Last week, Minnesota police officer Jeronimo Yanez was acquitted of all charges in the fatal shooting of Philando Castile, an African American man, during a traffic stop that took place last year. In an incident that shocked the nation, Mr. Castile’s girlfriend live-streamed the moments following the shooting on Facebook while sitting in the car along with their four-year old daughter.
We at the Drug Policy Alliance are horrified and distraught by yet another police killing of an African American man for which no one will be held accountable. While we cannot know the jury’s thinking in Mr. Yanez’s trial, we can know the context in which his trial took place, and should not be surprised by its outcome.
Indeed, police discrimination against people of color, often under cover of the war on drugs, has been well documented – Mr. Castile had been pulled over, usually for minor traffic infractions, 49 times in 13 years. Mr. Yanez’s defense argued that the officer “did what he had to do,” claiming that Mr. Castile had marijuana in his car and that “he was stoned,” a too-common rationalization in police killings, and an allegation that would appear in this case to be contradicted by dashboard video showing Mr. Castile to be compliant, alert and courteous.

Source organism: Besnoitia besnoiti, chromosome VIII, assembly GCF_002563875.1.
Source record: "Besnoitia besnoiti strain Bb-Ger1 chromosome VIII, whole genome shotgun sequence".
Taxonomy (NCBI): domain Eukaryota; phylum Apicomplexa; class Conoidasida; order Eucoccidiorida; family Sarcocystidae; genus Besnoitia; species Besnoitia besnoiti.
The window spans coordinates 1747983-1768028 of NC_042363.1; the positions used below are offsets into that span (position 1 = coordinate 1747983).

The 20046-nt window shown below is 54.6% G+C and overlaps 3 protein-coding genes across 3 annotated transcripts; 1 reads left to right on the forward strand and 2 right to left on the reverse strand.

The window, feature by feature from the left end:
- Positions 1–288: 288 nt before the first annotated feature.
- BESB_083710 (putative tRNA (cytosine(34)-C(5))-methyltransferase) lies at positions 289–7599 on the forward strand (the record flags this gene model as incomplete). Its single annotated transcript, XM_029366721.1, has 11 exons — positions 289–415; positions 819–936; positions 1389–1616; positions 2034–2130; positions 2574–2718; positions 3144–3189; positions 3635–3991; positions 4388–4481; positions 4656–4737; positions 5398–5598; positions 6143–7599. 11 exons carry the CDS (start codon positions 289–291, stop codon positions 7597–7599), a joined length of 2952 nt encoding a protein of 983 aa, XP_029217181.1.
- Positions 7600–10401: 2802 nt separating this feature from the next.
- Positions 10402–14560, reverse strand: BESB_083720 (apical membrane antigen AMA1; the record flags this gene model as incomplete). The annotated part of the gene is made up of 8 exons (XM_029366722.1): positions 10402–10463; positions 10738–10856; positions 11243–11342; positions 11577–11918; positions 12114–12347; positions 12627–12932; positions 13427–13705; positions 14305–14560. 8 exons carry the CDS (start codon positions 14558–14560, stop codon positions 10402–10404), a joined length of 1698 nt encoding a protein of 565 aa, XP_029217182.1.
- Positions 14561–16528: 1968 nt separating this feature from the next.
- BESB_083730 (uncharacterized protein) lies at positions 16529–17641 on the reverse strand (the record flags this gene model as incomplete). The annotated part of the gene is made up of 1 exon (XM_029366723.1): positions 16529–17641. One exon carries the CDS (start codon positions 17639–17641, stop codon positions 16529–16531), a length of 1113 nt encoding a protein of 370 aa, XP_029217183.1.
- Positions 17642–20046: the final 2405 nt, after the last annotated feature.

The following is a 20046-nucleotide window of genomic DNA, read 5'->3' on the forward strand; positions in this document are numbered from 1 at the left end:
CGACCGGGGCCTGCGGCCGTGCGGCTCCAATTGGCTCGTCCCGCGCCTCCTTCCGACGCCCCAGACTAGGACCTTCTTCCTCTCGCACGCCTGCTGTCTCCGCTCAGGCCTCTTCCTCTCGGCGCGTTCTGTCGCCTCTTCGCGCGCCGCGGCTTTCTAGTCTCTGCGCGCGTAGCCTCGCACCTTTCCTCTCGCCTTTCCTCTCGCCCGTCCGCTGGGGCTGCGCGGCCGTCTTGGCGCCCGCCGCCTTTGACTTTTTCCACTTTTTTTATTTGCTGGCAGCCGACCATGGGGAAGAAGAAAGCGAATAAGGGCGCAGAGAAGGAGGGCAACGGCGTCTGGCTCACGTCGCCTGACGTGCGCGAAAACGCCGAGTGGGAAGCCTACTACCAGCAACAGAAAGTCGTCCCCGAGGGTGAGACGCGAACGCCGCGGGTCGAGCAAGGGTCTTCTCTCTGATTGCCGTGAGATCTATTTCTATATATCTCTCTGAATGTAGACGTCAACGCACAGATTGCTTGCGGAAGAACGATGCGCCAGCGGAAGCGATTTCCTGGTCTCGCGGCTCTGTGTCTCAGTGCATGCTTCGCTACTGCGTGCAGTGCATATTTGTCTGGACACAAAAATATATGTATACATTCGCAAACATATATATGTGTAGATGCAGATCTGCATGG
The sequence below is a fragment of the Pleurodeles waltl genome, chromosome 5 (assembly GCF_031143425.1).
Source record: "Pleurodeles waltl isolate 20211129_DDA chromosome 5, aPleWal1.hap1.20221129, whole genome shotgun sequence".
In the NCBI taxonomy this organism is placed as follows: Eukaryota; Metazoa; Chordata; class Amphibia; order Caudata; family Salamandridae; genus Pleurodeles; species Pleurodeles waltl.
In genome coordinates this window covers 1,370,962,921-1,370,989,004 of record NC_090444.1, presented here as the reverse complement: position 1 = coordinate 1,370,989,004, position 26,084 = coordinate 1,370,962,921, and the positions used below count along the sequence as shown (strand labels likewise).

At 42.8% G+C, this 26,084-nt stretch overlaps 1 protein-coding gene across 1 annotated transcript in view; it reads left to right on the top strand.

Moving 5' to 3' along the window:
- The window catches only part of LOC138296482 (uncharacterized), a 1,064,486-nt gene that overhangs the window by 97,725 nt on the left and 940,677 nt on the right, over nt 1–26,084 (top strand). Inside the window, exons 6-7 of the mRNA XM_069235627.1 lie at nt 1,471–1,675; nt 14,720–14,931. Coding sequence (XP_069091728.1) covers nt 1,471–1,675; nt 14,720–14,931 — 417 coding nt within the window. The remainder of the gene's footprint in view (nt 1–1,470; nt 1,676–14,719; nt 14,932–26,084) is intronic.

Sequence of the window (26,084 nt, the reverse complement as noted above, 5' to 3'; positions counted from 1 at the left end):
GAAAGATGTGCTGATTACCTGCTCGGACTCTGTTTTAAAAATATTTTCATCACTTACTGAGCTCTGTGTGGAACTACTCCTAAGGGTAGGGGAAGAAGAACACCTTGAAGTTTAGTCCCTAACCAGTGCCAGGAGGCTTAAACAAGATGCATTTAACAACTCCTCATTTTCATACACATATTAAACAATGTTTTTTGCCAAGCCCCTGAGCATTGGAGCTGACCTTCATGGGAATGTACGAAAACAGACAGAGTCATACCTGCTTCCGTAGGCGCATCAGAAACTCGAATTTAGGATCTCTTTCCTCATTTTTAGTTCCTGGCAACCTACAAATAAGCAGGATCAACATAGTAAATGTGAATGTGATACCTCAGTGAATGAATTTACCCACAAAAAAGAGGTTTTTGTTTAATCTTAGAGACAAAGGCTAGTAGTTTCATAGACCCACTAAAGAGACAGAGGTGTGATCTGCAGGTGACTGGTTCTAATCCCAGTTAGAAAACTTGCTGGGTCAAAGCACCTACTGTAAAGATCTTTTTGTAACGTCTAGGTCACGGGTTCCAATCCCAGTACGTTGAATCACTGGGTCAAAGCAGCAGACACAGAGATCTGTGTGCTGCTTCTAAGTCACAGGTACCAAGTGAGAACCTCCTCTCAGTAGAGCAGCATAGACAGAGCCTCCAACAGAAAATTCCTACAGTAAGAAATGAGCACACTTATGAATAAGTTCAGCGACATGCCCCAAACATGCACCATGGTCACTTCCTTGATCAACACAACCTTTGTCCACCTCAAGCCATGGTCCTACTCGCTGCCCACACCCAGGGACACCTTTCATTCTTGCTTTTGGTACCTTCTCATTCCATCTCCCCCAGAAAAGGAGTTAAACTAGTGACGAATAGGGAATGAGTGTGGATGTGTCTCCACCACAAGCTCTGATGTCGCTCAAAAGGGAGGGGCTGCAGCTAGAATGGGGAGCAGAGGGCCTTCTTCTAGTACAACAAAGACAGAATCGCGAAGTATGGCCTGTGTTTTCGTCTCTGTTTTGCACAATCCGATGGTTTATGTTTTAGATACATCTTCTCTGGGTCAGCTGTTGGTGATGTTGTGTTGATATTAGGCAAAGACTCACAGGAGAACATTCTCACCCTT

We can also know that the demonization of people who use drugs gives license to the trampling of their civil and human rights, and provides a climate of impunity for law enforcement and others who commit acts of unjustifiable violence. While the Trump administration hardly invented the drug war, it has been quick to embrace this narrative – as Attorney General Sessions recently summarized, “Good people don’t smoke marijuana.”
We must all own the tragedy endured by Mr. Castile’s family and community – until Americans demand greater accountability for the discrimination and violence of a drug war prosecuted in their name, it won’t be the last. Black Lives Matter.
Derek Hodel is the interim executive director of the Drug Policy Alliance.